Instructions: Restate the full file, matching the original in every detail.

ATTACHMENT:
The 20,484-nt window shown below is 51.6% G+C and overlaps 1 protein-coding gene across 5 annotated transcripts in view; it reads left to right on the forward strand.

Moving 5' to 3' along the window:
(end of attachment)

The 20,484-nt window shown below is 51.6% G+C and overlaps 1 protein-coding gene across 5 annotated transcripts in view; it reads left to right on the forward strand.

Moving 5' to 3' along the window: